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Missouri Produce Growers



AUTHOR

Patrick Byers
University of Missouri
(417) 881-8909
byerspl@missouri.edu

Update - Growing Blackberry Production and Sales in Missouri project

Patrick Byers
University of Missouri
(417) 881-8909
byerspl@missouri.edu

Published: June 14, 2019

Blackberries are a viable commercial fruit crop for farmers in Missouri and other states in the Midwestern region of the United States. Recent advances in blackberry cultivar development and production practices have greatly enhanced the profit potential of this crop for farmers, and several markets (on farm sales, farmers markets, wholesale markets, and institutional markets) are clamoring for locally grown blackberries.

A blackberry planting was established at the University of Missouri Southwest Research Center (SWRC) in Mount Vernon, Missouri, USA in March 2016. Funding for the project was provided by a MDA Specialty Crop Block Grant. The planting highlights recent blackberry cultivar and production technology developments and is a powerful demonstration site for adult learning. The planting features:

  • Seven thornless blackberry cultivars ('Natchez', 'Osage', 'Ouachita', 'Apache', 'Triple Crown', 'Prime-Ark® Freedom', 'Prime-Ark® Traveler') planted in 2016 in a completely randomized design, with three replications of each cultivar and three plants per replication. We collected data on fruit yield, fruit size, and ripening time in 2017 and 2018; the data highlight the potential of these cultivars for profitable production in Missouri.
  • The rotating cross arm (RCA) trellis, an innovative trellis design that allows farmers to change the orientation of the blackberry plant and overcome several factors that that limit blackberry profitability in Missouri. The trellis design allows farmers to concentrate the berry crop on the shady side of a supported canopy that effectively divides the floricanes from the primocanes. The trellis allows farmers to protect plants from winter conditions with rowcovers, reduce fruit loss from sunscald, and improve pest management and harvest efficiency. Details on the design and use of the RCA trellis are found at https://web.extension.illinois.edu/mms/downloads/47252.pdf

    RCA trellis, showing the winter/spring position (left) and the summer/fall fruiting position.

  • Innovative production practices, including the use of tissue culture plug plants, raised beds, drip irrigation, spotted wing drosophila (SWD) trapping, weed barrier fabric mulch for weed control, and floating row cover for winter protection.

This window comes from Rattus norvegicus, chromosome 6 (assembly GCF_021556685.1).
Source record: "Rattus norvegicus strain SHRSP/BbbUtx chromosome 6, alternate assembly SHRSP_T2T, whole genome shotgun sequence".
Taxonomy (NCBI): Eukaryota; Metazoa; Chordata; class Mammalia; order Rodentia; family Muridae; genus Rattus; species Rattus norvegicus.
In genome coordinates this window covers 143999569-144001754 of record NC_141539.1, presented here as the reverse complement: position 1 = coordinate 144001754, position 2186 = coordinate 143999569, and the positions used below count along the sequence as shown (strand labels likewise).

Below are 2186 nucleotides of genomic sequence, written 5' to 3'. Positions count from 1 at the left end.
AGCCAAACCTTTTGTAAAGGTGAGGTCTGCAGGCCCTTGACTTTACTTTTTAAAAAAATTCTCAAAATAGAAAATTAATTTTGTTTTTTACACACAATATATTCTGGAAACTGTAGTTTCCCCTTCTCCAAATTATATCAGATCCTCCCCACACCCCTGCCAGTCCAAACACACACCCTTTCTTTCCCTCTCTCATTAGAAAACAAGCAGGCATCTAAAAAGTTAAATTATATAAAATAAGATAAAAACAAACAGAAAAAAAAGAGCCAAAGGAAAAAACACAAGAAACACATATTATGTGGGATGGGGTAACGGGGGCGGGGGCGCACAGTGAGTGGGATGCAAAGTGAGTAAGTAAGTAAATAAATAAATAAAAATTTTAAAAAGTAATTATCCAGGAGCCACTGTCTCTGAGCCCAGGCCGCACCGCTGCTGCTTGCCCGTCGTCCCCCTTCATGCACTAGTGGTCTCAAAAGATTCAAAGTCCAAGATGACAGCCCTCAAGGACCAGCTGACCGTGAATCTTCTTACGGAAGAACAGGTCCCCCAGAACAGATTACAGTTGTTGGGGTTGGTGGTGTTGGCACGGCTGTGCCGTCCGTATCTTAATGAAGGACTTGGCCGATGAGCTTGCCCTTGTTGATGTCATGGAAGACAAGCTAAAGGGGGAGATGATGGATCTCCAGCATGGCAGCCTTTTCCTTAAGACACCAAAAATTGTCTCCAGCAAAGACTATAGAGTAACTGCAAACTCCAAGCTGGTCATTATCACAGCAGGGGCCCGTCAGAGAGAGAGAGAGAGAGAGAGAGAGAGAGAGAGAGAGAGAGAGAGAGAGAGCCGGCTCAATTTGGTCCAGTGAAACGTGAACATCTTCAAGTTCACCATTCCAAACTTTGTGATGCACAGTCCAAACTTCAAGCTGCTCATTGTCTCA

The planting consists of 3 rows that are 12 feet apart, oriented east to west. Plants are planted 5 feet apart in plots of 3 plants per cultivar, with 3 plots per cultivar in the planting. The plants are on raised beds that are 36" wide and 8" high. We covered the beds with woven landscape fabric, and placed a single 18mm dripline per row, with 18" emitter spacing. We followed standard cultural practices with regard to preplant soil testing and soil modification, planting establishment, pest management, and weed management between rows (which were in sod). The planting was fertigated weekly from April to September, for an equivalent of 80 total lbs/acre of nitrogen per growing season.

The RCA trellis system offers huge benefits as described above, but we learned that timely management is critical to see these benefits. We carried out the following practices:

  • Mid March: remove the floating row covers; apply delayed dormant lime sulfur fungicide, raise and then lower the trellis to mow as needed.
  • Late April: raise the trellis from the horizontal position to the fruiting position as soon as the flower clusters have a fixed upright position. Don't delay, or the primocanes will have too much upright growth and will be difficult to tie into the horizontal position.
  • Late April through May: immediately begin tying the early emerging primocanes to the horizontal position along the training wire on the primocane side of the trellis. Use rubber bands, and handle primocanes gently as they are brittle. A minimum of 3 strong primocanes are needed; consider tying 1-2 extra primocanes. Tie primocanes at least twice a week until the primocanes reach the neighboring plant, then tip the primocanes. Primocane training will conclude in early June.